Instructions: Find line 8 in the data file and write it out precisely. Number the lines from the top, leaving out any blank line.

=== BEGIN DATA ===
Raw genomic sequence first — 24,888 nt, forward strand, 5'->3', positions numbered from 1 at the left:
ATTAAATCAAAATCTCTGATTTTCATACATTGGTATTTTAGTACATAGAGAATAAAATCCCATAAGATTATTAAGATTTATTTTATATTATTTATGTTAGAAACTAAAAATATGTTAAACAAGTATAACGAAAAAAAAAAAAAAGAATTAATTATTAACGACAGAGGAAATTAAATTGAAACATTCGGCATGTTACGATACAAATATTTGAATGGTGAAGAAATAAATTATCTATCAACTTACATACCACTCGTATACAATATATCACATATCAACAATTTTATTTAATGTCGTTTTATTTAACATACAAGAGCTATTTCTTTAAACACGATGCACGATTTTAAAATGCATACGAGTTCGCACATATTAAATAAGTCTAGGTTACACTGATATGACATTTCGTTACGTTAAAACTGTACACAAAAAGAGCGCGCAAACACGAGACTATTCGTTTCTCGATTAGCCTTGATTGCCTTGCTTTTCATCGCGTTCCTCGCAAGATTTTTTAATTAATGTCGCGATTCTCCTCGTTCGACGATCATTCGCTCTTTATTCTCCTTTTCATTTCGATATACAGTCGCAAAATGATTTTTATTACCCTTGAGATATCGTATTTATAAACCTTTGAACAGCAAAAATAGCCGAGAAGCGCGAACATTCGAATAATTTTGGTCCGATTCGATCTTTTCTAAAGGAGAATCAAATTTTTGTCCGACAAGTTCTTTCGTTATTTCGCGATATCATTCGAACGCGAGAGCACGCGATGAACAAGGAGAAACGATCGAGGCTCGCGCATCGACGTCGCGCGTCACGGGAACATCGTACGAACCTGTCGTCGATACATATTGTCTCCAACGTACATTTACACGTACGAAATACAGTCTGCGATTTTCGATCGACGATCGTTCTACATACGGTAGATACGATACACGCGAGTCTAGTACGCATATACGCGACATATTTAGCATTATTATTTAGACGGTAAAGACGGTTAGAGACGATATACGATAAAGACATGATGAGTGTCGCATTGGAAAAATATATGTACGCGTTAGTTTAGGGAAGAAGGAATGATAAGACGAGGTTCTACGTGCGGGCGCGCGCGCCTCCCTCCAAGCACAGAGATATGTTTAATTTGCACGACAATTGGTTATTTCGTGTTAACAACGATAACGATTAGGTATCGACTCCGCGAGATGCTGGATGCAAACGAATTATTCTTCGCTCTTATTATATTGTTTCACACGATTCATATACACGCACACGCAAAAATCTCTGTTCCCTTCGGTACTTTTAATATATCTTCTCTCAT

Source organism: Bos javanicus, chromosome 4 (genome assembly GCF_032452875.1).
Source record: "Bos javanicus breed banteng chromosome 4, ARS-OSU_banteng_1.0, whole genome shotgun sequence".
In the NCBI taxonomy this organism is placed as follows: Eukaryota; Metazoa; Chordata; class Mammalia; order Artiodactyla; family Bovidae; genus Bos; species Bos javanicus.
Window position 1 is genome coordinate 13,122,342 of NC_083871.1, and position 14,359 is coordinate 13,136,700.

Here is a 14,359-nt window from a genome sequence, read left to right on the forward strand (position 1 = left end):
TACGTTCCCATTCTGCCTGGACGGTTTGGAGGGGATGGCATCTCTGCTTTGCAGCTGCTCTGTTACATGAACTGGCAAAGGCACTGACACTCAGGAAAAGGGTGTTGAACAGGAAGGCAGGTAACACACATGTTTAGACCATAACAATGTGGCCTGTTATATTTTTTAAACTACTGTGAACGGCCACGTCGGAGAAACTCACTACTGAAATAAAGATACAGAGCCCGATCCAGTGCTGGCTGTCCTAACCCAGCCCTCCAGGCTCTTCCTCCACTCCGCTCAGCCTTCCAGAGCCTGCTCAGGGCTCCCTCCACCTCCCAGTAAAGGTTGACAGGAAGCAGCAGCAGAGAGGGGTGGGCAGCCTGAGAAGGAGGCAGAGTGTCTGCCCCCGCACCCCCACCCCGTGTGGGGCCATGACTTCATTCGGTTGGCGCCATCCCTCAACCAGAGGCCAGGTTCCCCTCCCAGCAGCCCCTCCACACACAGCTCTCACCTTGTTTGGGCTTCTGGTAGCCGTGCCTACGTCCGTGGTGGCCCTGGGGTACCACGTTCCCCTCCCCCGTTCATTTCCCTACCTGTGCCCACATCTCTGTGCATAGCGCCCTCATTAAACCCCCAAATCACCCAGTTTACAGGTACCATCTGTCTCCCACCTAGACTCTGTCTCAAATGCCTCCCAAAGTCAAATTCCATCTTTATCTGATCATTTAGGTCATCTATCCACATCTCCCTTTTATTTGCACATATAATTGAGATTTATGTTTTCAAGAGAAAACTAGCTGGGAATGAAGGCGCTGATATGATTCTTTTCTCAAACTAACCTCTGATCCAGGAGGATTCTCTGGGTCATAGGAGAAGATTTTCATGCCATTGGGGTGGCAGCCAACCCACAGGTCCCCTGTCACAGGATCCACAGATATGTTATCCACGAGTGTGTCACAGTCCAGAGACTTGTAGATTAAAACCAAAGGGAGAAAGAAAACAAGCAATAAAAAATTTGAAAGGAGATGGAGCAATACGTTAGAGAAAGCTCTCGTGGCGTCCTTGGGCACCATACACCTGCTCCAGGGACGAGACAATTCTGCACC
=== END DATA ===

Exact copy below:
TACGTTCCCATTCTGCCTGGACGGTTTGGAGGGGATGGCATCTCTGCTTTGCAGCTGCTCTGTTACATGAACTGGCAAAGGCACTGACACTCAGGAAAAGGGTGTTGAACAGGAAGGCAGGTAACACACATGTTTAGACCATAACAATGTGGCCTGTTATATTTTTTAAACTACTGTGAACGGCCACGTCGGAGAAACTCACTACTGAAATAAAGATACAGAGCCCGATCCAGTGCTGGCTGTCCTAACCCAGCCCTCCAGGCTCTTCCTCCACTCCGCTCAGCCTTCCAGAGCCTGCTCAGGGCTCCCTCCACCTCCCAGTAAAGGTTGACAGGAAGCAGCAGCAGAGAGGGGTGGGCAGCCTGAGAAGGAGGCAGAGTGTCTGCCCCCGCACCCCCACCCCGTGTGGGGCCATGACTTCATTCGGTTGGCGCCATCCCTCAACCAGAGGCCAGGTTCCCCTCCCAGCAGCCCCTCCACACACAGCTCTCACCTTGTTTGGGCTTCTGGTAGCCGTGCCTACGTCCGTGGTGGCCCTGGGGTACCACGTTCCCCTCCCCCGTTCATTTCCCTACCTGTGCCCACATCTCTGTGCATAGCGCCCTCATTAAACCCCCAAATCACCCAGTTTACAGGTACCATCTGTCTCCCACCTAGACTCTGTCTCAAATGCCTCCCAAAGTCAAATTCCATCTTTATCTGATCATTTAGGTCATCTATCCACATCTCCCTTTTATTTGCACATATAATTGAGATTTATGTTTTCAAGAGAAAACTAGCTGGGAATGAAGGCGCTGATATGATTCTTTTCTCAAACTAACCTCTGATCCAGGAGGATTCTCTGGGTCATAGGAGAAGATTTTCATGCCATTGGGGTGGCAGCCAACCCACAGGTCCCCTGTCACAGGATCCACAGATATGTTATCCACGAGTGTGTCACAGTCCAGAGACTTGTAGATTAAAACCAAAGGGAGAAAGAAAACAAGCAATAAAAAATTTGAAAGGAGATGGAGCAATACGTTAGAGAAAGCTCTCGTGGCGTCCTTGGGCACCATACACCTGCTCCAGGGACGAGACAATTCTGCACC